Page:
By Chris (Rain) Avila
Nov 27, 2017
Net Neutrality is a phrase that’s being posted all around the Internet lately and for a good reason. Net Neutrality is an ideology that believes the Internet should be free and open. The Internet has become so ingrained in our society and life that Internet access should be totally unrestricted so the flow of your Internet traffic cannot be handled differently because of what you’re trying to access. Back in 2015, the FCC passed an order that did exactly that. The order reclassified broadband providers as common carriers. The document is long but this section highlights the reason Net Neutrality was considered:
“79. In the 2014 Open Internet NPRM, we sought to update the record with information about new and continuing incentives for broadband providers to limit Internet openness. As explained in detail in the Open Internet Order, broadband providers not only have the incentive and ability to limit openness, but they had done so in the past.123 The D.C. Circuit found that the Commission “adequately supported and explained” that, absent open Internet rules, “broadband providers represent a threat to Internet openness and could act in ways that would ultimately inhibit the speed and extent of future broadband deployment.”124 The record generated in this proceeding convinces us that the Commission’s conclusion in the Open Internet Order—that providers of broadband have a variety of strong incentives to limit Internet openness—remains valid today. “
The incentives to limit access to an open Internet are more valid today than ever, as cable companies are steadily losing subscribers every year, the so called “cable cutters” are not giving up their media entirely. Many are simply switching to online paid subscription services such as Netflix and Hulu. This becomes the crux of the issue and, in my belief, the reason Ajit Pai, former Verizon lawyer and current chairman of the FCC, wants to revisit the issue.
Repealing Net Neutrality will enable Internet Service Providers (ISPs) to make a two-fold attack on your wallet. Part one, bandwidth caps are already being done in many places. Part two is zero-rating. ISPs will implement bandwidth caps to force you to ration your internet usage (or pay them more) but will provide free (zero-rated) bandwidth to certain services so that you won’t reach your data cap or allow you to pay an additional small fee for unrestricted access to certain services. Verizon is already trying a variation of this out with its mobile network, Pop Data. This offers unlimited network access that doesn’t count against your monthly bandwidth cap purchased in intervals of 30/60 minutes.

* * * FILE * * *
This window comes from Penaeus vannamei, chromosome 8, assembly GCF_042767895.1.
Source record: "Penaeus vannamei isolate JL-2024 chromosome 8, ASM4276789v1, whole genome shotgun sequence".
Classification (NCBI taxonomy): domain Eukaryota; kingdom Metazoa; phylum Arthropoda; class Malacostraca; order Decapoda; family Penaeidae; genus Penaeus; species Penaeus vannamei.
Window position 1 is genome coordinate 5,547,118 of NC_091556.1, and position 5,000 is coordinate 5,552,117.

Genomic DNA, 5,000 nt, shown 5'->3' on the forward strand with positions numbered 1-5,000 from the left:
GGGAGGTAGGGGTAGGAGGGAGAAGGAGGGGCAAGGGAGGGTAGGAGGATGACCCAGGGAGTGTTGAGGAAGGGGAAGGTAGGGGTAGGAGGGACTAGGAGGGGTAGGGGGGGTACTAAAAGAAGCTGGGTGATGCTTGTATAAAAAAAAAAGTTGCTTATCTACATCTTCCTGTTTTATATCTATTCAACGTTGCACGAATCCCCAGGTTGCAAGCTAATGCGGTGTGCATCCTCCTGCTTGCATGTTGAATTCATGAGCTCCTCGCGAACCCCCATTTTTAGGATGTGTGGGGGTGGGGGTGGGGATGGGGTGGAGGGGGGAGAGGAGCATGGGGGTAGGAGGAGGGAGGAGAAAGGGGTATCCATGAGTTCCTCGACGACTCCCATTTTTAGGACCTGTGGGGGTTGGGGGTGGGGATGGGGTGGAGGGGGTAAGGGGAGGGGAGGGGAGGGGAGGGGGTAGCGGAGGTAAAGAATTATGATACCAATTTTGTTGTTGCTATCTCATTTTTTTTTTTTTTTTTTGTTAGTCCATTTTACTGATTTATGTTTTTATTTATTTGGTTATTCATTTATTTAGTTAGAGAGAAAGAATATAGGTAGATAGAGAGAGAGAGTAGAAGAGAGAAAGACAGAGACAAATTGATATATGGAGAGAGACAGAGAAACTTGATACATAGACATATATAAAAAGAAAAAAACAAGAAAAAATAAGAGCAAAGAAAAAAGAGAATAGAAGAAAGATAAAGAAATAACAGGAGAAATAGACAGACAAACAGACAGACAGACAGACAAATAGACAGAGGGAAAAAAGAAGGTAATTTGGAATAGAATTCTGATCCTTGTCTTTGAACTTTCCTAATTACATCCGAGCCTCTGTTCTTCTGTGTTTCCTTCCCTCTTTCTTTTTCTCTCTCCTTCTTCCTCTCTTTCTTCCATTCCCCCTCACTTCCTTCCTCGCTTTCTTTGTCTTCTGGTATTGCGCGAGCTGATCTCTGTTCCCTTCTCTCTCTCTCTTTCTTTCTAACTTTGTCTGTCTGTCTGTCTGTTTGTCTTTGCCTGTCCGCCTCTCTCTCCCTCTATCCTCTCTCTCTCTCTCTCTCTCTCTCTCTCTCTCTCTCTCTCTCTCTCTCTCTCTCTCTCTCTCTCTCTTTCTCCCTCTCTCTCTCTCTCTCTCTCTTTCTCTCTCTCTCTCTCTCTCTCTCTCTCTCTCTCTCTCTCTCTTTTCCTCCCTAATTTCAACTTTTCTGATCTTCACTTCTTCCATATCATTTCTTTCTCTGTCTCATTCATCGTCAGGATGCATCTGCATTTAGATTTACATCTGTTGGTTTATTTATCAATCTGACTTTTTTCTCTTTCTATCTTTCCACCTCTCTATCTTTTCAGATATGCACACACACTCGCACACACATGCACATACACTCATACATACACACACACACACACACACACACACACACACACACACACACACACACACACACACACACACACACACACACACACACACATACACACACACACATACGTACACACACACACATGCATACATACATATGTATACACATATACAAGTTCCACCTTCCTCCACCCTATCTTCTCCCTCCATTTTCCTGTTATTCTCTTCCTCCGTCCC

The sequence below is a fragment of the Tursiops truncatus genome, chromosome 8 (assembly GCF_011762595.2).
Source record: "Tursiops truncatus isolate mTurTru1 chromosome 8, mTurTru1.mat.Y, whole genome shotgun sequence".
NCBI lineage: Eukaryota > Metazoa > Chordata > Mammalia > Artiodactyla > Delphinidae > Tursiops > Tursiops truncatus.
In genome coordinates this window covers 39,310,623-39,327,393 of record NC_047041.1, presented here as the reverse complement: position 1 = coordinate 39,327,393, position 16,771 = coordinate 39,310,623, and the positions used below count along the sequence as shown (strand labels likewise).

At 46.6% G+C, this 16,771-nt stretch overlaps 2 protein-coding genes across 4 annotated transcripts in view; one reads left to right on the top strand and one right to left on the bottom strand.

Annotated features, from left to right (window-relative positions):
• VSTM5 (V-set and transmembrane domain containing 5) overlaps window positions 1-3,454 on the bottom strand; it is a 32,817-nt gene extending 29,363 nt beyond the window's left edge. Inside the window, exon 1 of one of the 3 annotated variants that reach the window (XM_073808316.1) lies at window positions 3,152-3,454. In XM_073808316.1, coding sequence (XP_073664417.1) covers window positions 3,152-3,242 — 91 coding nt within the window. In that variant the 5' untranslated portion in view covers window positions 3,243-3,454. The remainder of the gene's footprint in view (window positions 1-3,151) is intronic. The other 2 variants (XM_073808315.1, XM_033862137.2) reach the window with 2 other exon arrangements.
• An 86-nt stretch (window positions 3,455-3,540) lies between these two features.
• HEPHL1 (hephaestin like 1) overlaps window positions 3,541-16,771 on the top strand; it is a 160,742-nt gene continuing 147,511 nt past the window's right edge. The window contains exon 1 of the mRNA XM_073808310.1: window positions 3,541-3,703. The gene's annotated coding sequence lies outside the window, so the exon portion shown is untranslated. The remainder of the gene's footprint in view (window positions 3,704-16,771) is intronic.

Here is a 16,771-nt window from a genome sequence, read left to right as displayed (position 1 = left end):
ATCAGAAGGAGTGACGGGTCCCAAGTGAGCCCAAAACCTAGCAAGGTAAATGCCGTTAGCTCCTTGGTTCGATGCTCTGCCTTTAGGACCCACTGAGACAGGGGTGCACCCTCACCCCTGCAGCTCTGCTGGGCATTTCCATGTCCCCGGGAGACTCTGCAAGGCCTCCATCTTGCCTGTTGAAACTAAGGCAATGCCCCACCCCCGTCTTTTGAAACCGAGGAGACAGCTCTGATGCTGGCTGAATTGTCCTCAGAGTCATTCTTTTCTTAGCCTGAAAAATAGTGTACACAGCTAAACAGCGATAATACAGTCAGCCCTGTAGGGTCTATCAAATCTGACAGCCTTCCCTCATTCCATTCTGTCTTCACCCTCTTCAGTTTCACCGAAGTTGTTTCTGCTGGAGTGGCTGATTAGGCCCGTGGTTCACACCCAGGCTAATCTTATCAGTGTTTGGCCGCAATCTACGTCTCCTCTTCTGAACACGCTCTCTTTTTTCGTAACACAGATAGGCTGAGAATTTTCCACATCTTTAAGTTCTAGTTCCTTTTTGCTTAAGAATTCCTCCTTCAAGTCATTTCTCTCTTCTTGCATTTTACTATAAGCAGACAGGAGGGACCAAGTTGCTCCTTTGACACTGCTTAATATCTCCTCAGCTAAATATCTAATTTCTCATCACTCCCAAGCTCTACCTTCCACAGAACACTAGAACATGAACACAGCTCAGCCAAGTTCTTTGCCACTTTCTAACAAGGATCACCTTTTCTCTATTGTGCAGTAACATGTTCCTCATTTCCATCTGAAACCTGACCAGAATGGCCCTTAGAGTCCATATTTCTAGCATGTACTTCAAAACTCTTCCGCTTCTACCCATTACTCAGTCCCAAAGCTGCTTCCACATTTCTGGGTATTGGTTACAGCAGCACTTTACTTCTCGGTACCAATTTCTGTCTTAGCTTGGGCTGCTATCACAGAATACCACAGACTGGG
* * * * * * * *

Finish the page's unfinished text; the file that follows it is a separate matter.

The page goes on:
The repeal of Net Neutrality will become a more serious issue for consumers sooner than later as we are on the advent of 4K and HDR becoming mainstream. This means if you want to truly utilize the new TV you bought with Netflix or some other streaming services, you will be more aggressively approaching your bandwidth caps, which will inevitably end with you either purchasing zero-rated data or paying a sweet overage. Who doesn’t love those overage fees?
The narrative put forth by Ajit Pai is that prior to Net Neutrality the Internet flourished, birthing companies like Facebook, Google and Amazon (all of which are in favor of Net Neutrality by the way). Net Neutrality is just a heavy handed government regulation that stifles innovation. Under the new Net Neutrality rules, Pai imagines a healthcare startup that could pay to prioritize network traffic for their customers being monitored remotely. However, as the interviewer points out, if money can be paid to prioritize traffic, the battle will always be won by the person with the most money to spend.
Ignoring whether or not being able to pay to prioritize traffic to one service or another is anti-competitive. It gives the ISPs the ability to control the flow of traffic. Best case scenario for the consumer, this will create an entirely new market for them where they can negotiate behind the scenes with companies to provide preferential treatment to a particular company’s traffic. Where will the next Netflix or Facebook competitor come from if they can’t afford to keep up with their deep wallets? Ajit Pai argues that is a problem for the Federal Trade Commission (FTC) to handle.
The risks associated with repealing Net Neutrality, in my mind, far outweigh the benefits. The potential issues it brings to the table could be more stifling to innovation with tech startups that don’t have millions of dollars to throw around than any billing innovations the cable companies have in mind for if/when it is repealed. There are countless ways this could have ripple effects across the industry, however, I will leave more detailed deep dives to people more qualified.
If you want Net Neutrality to stay, visit Battle for the Net website to contact your congressman and make your voice heard. If you want Net Neutrality gone, I also suggest you contact your congressman and express your views.